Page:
Making the African Continental Free Trade Area (Afcfta) Work





Announcement in Brief

Type :Self-paced Course
Programme Area :Trade 
Beginning of the course : 17 August – 29 September 2021
Duration : 6 Weeks 
Language :Bilingual (English & French)
Location :Web Based E-Learning
Fee :No Fee
Application Deadline : 10th August 2021
Specific target audience :No
Website :
Applications :




 The African Continental Free Area (AfCFTA) was officially launched at the 12th Extraordinary Summit of the  African Union in Niamey, Niger on July 7, 2019. To date, 54 African states have signed the AfCFTA Agreement, which entered into force on April 29, 2019 when the threshold of 22 countries ratifying the Agreement was reached. Since then, 15 more countries have ratified the Agreement, and several other ratifications are in the pipeline. Thirty member states also signed the Protocol on Free Movement of Persons, Right of Residence and Right of Establishment at the Niamey Summit, signalling a highly symbolic, formal initiative to ease restrictions on the movement of people across African borders.

The AfCFTA Agreement is far from complete. So far, only negotiations on trade in goods and services, and on the settlement of dispute, have been concluded, with the remaining issues – investment, competition policy, intellectual property rights, and e-commerce – meant to be delved into in the next phase of the negotiations. Nevertheless, the launch of the AfCFTA marks an important milestone in Africa’s long and rather strenuous history of regional integration, going at least as far back as the Abuja Treaty of 1991, which envisaged an African Economic Community as the culmination of the integration process. A key objective of the AfCFTA is to create a single pan-African market for goods and services along with free movement of business persons and of capital.

Bringing together 55 countries, with a total population of more than 1.2 billion and a combined GDP in excess of US$2.5 trillion, the AfCFTA is likely to emerge as an influential player in the global economy, and make Africa’s voice heard across major platforms. By some estimates, the AfCFTA could generate welfare gains of up to 4 percent, and boost intra-Africa trade by at least 52 percent, depending on the extent of reduction in non-tariff barriers. The AfCFTA will leverage on trade as an engine of growth and boost opportunities for industrial diversification, generating jobs for men and women, including Africa’s teeming youths, thus contributing towards the development goals enshrined in the AU’s Agenda 2063.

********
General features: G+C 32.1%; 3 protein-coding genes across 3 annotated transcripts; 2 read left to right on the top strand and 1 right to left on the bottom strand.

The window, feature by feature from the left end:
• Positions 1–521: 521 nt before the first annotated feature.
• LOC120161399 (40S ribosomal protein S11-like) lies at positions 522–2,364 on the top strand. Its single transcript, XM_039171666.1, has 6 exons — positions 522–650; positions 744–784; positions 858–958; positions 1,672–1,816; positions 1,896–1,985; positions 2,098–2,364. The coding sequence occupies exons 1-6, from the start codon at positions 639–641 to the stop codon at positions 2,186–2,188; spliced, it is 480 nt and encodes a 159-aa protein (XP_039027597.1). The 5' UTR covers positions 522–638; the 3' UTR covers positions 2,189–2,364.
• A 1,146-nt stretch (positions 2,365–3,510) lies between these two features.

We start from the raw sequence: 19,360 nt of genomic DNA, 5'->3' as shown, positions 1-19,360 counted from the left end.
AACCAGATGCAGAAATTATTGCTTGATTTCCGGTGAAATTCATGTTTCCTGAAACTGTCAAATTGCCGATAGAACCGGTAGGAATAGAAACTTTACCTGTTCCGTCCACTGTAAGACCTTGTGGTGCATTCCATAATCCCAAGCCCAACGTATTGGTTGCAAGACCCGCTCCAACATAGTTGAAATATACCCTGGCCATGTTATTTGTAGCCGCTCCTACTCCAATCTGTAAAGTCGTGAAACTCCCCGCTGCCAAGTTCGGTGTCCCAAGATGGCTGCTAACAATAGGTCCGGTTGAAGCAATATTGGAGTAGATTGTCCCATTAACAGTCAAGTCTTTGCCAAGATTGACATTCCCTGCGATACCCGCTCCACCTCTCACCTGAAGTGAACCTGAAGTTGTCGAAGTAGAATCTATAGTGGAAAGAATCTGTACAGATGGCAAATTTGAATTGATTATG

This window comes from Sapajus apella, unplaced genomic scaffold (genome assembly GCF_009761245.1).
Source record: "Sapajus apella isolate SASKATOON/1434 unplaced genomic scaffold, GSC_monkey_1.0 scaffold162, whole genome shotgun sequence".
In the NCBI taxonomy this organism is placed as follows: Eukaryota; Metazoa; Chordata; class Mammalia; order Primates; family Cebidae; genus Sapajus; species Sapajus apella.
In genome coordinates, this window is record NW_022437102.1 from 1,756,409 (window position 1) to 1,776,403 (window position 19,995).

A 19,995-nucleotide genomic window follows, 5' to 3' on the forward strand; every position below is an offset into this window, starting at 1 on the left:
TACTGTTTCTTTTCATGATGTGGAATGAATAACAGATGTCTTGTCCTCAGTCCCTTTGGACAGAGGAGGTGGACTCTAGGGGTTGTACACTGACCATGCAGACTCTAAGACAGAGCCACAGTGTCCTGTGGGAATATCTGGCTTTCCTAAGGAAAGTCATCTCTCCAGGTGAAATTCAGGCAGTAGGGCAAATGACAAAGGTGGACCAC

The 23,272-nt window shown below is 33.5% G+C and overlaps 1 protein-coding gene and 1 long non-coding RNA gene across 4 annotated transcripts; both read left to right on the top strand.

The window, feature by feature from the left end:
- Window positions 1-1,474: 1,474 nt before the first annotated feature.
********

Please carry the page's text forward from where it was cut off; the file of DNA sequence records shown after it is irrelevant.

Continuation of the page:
The Trade Protocol of the AfCFTA Agreement was initially slated to come into effect on July 1, 2020 but this was delayed due to the ongoing COVID-19 pandemic. Trading under the Agreement finally began on January 1, 2021. In the meantime, the AfCFTA Secretariat became fully operational, with the inauguration of the Secretariat building in Accra in August 2020. As one of the key institutions envisaged by the AfCFTA Agreement, the Secretariat will play a critical role in its implementation and in promoting continent integration in Africa.


 At the end of this online course, participants should be able to:

  1. Appreciate the role that regional integration could play in Africa’s economic growth and development;
  2. Understand the arduous process leading to the AfCFTA, and the way forward;
  3. Recall and understand key provisions of the AfCFTA agreement and its protocols;
  4. Critically assess what it would take for the AfCFTA to deliver on its promises;
  5. Evaluate the likely impacts of the AfCFTA — both in terms of gains and losses — on their respective country;
  6. Comprehend the impact of the COVID-19 pandemic on continental integration efforts and consider how the AfCFTA could provide opportunities for economies to build back better;
  7. Recommend, as part of a country AfCFTA strategy, measures that their government could take to leverage the opportunities arising from the AfCFTA and mitigate any short-term costs;
  8. Explain the fundamentals of the AfCFTA and its potential impacts to other interested parties.